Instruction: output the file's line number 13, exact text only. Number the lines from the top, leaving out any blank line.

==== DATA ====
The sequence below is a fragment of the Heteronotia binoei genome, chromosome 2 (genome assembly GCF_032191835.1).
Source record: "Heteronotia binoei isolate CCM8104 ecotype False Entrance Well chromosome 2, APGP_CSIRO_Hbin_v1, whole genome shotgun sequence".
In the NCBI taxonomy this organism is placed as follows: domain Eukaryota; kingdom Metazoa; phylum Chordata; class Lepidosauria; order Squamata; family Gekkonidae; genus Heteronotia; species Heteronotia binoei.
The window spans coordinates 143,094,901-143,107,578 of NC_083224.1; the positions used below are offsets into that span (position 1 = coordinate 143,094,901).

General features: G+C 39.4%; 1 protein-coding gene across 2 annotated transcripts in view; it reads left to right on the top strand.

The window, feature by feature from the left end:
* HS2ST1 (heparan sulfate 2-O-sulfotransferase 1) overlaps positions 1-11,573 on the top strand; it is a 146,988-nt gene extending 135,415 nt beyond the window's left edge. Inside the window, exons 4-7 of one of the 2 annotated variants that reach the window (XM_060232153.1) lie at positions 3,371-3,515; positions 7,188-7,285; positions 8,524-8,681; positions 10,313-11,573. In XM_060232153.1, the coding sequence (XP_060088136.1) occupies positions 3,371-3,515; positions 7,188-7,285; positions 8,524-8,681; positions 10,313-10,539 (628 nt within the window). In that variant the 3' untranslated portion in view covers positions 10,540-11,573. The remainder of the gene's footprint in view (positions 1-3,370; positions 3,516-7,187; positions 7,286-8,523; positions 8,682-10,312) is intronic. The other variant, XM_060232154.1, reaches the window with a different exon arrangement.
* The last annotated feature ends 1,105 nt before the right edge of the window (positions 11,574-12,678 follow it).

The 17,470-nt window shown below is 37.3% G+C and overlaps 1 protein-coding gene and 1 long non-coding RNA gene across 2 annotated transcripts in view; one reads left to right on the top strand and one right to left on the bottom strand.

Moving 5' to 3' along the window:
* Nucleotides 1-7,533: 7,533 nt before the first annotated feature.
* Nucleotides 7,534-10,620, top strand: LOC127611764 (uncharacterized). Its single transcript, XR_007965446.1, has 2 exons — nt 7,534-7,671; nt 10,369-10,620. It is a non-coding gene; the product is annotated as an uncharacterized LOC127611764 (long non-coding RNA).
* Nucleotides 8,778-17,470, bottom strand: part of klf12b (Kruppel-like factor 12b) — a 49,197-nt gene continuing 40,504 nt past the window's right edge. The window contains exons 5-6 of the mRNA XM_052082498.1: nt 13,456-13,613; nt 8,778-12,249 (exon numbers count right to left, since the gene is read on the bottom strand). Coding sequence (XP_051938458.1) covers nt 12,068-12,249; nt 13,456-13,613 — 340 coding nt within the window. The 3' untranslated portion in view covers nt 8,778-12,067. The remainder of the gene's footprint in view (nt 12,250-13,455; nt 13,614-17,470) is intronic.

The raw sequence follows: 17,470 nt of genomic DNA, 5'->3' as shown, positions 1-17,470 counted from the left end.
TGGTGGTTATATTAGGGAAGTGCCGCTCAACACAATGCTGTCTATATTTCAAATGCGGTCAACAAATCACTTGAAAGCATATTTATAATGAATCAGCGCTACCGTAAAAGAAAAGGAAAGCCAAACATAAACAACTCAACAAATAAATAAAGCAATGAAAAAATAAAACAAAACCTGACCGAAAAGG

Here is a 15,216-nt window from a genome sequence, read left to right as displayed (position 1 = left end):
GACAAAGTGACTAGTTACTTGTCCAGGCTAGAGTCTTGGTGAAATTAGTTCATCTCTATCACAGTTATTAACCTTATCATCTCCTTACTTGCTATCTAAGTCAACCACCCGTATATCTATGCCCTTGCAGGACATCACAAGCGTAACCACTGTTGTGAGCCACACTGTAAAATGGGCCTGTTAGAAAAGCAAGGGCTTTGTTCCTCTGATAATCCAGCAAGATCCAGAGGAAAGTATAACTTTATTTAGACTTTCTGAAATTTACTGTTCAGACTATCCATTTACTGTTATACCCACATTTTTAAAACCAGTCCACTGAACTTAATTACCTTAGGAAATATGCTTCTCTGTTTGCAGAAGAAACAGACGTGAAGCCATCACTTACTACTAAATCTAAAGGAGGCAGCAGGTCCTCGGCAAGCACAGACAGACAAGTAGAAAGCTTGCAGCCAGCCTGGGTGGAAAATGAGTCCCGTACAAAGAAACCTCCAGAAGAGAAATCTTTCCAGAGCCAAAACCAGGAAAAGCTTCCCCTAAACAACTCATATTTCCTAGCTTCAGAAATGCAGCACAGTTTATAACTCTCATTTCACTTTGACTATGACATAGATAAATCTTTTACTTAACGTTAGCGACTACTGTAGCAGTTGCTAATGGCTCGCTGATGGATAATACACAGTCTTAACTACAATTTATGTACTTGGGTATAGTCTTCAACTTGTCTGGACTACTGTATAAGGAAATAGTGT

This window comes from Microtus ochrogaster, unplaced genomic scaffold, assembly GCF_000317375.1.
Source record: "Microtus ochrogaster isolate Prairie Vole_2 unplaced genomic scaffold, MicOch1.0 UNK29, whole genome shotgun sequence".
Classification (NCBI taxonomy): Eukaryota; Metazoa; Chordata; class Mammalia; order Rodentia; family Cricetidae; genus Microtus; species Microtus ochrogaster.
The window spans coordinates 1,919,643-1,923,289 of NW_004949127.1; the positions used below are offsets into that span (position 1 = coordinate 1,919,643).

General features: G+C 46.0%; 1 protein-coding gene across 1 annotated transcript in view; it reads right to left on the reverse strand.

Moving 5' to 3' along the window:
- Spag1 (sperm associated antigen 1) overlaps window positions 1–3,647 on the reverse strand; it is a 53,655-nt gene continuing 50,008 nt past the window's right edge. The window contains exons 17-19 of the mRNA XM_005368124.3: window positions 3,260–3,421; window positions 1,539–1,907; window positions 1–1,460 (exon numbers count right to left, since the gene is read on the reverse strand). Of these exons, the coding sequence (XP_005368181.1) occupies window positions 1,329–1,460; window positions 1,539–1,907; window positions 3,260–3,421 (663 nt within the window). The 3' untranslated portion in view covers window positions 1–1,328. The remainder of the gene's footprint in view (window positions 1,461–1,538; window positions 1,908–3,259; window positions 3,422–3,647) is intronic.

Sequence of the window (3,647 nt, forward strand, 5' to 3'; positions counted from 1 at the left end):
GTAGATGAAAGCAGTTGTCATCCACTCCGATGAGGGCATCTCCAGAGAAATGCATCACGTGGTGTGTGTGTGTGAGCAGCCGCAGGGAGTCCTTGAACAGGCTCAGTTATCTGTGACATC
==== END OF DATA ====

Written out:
* Nucleotides 8,778-17,470, bottom strand: part of klf12b (Kruppel-like factor 12b) — a 49,197-nt gene continuing 40,504 nt past the window's right edge. The window contains exons 5-6 of the mRNA XM_052082498.1: nt 13,456-13,613; nt 8,778-12,249 (exon numbers count right to left, since the gene is read on the bottom strand). Coding sequence (XP_051938458.1) covers nt 12,068-12,249; nt 13,456-13,613 — 340 coding nt within the window. The 3' untranslated portion in view covers nt 8,778-12,067. The remainder of the gene's footprint in view (nt 12,250-13,455; nt 13,614-17,470) is intronic.